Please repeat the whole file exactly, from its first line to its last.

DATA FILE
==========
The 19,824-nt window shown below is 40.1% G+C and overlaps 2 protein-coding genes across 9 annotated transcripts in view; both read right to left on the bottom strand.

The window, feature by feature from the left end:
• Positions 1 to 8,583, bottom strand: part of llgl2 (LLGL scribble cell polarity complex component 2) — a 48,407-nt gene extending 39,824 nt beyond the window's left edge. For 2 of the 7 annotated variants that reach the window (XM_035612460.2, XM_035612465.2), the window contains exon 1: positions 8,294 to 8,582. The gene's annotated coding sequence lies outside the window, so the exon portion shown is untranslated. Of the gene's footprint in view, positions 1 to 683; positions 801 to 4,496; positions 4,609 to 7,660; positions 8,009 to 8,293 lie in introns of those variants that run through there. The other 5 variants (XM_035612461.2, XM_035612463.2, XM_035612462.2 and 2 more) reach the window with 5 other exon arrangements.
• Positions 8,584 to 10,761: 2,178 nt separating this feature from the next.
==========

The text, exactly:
The 19,824-nt window shown below is 40.1% G+C and overlaps 2 protein-coding genes across 9 annotated transcripts in view; both read right to left on the bottom strand.

The window, feature by feature from the left end:
• Positions 1 to 8,583, bottom strand: part of llgl2 (LLGL scribble cell polarity complex component 2) — a 48,407-nt gene extending 39,824 nt beyond the window's left edge. For 2 of the 7 annotated variants that reach the window (XM_035612460.2, XM_035612465.2), the window contains exon 1: positions 8,294 to 8,582. The gene's annotated coding sequence lies outside the window, so the exon portion shown is untranslated. Of the gene's footprint in view, positions 1 to 683; positions 801 to 4,496; positions 4,609 to 7,660; positions 8,009 to 8,293 lie in introns of those variants that run through there. The other 5 variants (XM_035612461.2, XM_035612463.2, XM_035612462.2 and 2 more) reach the window with 5 other exon arrangements.
• Positions 8,584 to 10,761: 2,178 nt separating this feature from the next.